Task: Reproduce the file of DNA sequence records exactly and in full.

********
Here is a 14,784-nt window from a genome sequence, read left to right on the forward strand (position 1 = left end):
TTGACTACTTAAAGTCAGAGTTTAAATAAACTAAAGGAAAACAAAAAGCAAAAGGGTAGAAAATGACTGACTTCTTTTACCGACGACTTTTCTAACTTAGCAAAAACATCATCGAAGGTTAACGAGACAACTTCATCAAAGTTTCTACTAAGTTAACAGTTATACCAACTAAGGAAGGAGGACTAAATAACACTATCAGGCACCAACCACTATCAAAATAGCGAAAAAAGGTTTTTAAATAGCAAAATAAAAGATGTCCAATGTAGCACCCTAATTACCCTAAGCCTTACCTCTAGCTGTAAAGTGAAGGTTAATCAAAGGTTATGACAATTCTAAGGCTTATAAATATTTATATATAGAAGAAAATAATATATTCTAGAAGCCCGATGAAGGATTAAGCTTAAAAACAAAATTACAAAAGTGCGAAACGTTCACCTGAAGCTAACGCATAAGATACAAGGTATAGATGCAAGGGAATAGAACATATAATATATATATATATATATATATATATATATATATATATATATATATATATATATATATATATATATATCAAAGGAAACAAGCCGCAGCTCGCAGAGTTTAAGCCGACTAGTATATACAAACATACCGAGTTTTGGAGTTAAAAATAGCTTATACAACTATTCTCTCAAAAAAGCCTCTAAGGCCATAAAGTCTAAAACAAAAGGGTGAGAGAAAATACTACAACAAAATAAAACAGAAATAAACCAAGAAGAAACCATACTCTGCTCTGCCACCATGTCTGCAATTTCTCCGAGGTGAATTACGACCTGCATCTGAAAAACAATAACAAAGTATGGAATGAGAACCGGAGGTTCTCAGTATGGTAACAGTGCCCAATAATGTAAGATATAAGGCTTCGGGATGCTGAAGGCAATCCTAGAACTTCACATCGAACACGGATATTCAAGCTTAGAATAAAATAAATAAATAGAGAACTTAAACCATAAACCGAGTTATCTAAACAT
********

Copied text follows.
Here is a 14,784-nt window from a genome sequence, read left to right on the forward strand (position 1 = left end):
TTGACTACTTAAAGTCAGAGTTTAAATAAACTAAAGGAAAACAAAAAGCAAAAGGGTAGAAAATGACTGACTTCTTTTACCGACGACTTTTCTAACTTAGCAAAAACATCATCGAAGGTTAACGAGACAACTTCATCAAAGTTTCTACTAAGTTAACAGTTATACCAACTAAGGAAGGAGGACTAAATAACACTATCAGGCACCAACCACTATCAAAATAGCGAAAAAAGGTTTTTAAATAGCAAAATAAAAGATGTCCAATGTAGCACCCTAATTACCCTAAGCCTTACCTCTAGCTGTAAAGTGAAGGTTAATCAAAGGTTATGACAATTCTAAGGCTTATAAATATTTATATATAGAAGAAAATAATATATTCTAGAAGCCCGATGAAGGATTAAGCTTAAAAACAAAATTACAAAAGTGCGAAACGTTCACCTGAAGCTAACGCATAAGATACAAGGTATAGATGCAAGGGAATAGAACATATAATATATATATATATATATATATATATATATATATATATATATATATATATATATATATATATATATATCAAAGGAAACAAGCCGCAGCTCGCAGAGTTTAAGCCGACTAGTATATACAAACATACCGAGTTTTGGAGTTAAAAATAGCTTATACAACTATTCTCTCAAAAAAGCCTCTAAGGCCATAAAGTCTAAAACAAAAGGGTGAGAGAAAATACTACAACAAAATAAAACAGAAATAAACCAAGAAGAAACCATACTCTGCTCTGCCACCATGTCTGCAATTTCTCCGAGGTGAATTACGACCTGCATCTGAAAAACAATAACAAAGTATGGAATGAGAACCGGAGGTTCTCAGTATGGTAACAGTGCCCAATAATGTAAGATATAAGGCTTCGGGATGCTGAAGGCAATCCTAGAACTTCACATCGAACACGGATATTCAAGCTTAGAATAAAATAAATAAATAGAGAACTTAAACCATAAACCGAGTTATCTAAACAT